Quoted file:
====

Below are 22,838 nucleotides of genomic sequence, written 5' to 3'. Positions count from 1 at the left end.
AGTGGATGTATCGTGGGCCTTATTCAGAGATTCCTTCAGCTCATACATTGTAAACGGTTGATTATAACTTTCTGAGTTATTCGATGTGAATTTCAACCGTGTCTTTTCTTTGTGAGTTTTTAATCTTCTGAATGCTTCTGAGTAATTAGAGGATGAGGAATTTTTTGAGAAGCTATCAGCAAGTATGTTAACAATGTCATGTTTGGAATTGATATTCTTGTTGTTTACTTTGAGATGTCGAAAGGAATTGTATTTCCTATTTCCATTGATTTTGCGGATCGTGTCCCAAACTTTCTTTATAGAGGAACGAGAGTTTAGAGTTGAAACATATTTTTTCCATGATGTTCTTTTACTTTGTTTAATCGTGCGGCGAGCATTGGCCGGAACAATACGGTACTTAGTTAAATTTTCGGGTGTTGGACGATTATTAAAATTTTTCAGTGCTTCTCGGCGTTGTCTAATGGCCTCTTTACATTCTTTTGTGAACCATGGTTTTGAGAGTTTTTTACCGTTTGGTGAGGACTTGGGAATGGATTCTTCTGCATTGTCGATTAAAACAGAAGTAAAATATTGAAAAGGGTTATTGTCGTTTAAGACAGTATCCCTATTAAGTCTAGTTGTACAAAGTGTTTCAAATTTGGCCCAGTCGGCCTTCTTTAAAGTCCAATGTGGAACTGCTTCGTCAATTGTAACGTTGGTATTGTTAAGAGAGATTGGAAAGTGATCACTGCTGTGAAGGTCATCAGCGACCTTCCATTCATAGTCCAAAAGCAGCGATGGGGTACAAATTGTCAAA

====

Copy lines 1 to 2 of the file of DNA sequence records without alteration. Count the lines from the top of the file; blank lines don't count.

Below are 22,838 nucleotides of genomic sequence, written 5' to 3'. Positions count from 1 at the left end.
AGTGGATGTATCGTGGGCCTTATTCAGAGATTCCTTCAGCTCATACATTGTAAACGGTTGATTATAACTTTCTGAGTTATTCGATGTGAATTTCAACCGTGTCTTTTCTTTGTGAGTTTTTAATCTTCTGAATGCTTCTGAGTAATTAGAGGATGAGGAATTTTTTGAGAAGCTATCAGCAAGTATGTTAACAATGTCATGTTTGGAATTGATATTCTTGTTGTTTACTTTGAGATGTCGAAAGGAATTGTATTTCCTATTTCCATTGATTTTGCGGATCGTGTCCCAAACTTTCTTTATAGAGGAACGAGAGTTTAGAGTTGAAACATATTTTTTCCATGATGTTCTTTTACTTTGTTTAATCGTGCGGCGAGCATTGGCCGGAACAATACGGTACTTAGTTAAATTTTCGGGTGTTGGACGATTATTAAAATTTTTCAGTGCTTCTCGGCGTTGTCTAATGGCCTCTTTACATTCTTTTGTGAACCATGGTTTTGAGAGTTTTTTACCGTTTGGTGAGGACTTGGGAATGGATTCTTCTGCATTGTCGATTAAAACAGAAGTAAAATATTGAAAAGGGTTATTGTCGTTTAAGACAGTATCCCTATTAAGTCTAGTTGTACAAAGTGTTTCAAATTTGGCCCAGTCGGCCTTCTTTAAAGTCCAATGTGGAACTGCTTCGTCAATTGTAACGTTGGTATTGTTAAGAGAGATTGGAAAGTGATCACTGCTGTGAAGGTCATCAGCGACCTTCCATTCATAGTCCAAAAGCAGCGATGGGGTACAAATTGTCAAA